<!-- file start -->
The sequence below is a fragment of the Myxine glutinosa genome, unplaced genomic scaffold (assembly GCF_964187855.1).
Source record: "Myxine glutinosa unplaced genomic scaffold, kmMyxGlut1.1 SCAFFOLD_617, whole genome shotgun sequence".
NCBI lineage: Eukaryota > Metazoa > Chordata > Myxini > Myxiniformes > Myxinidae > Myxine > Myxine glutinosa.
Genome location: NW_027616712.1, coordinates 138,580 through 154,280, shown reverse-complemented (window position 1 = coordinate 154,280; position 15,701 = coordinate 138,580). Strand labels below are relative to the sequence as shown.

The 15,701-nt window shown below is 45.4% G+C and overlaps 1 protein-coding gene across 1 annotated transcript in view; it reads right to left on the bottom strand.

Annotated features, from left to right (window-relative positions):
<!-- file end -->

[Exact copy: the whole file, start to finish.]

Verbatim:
The sequence below is a fragment of the Myxine glutinosa genome, unplaced genomic scaffold (assembly GCF_964187855.1).
Source record: "Myxine glutinosa unplaced genomic scaffold, kmMyxGlut1.1 SCAFFOLD_617, whole genome shotgun sequence".
NCBI lineage: Eukaryota > Metazoa > Chordata > Myxini > Myxiniformes > Myxinidae > Myxine > Myxine glutinosa.
Genome location: NW_027616712.1, coordinates 138,580 through 154,280, shown reverse-complemented (window position 1 = coordinate 154,280; position 15,701 = coordinate 138,580). Strand labels below are relative to the sequence as shown.

The 15,701-nt window shown below is 45.4% G+C and overlaps 1 protein-coding gene across 1 annotated transcript in view; it reads right to left on the bottom strand.

Annotated features, from left to right (window-relative positions):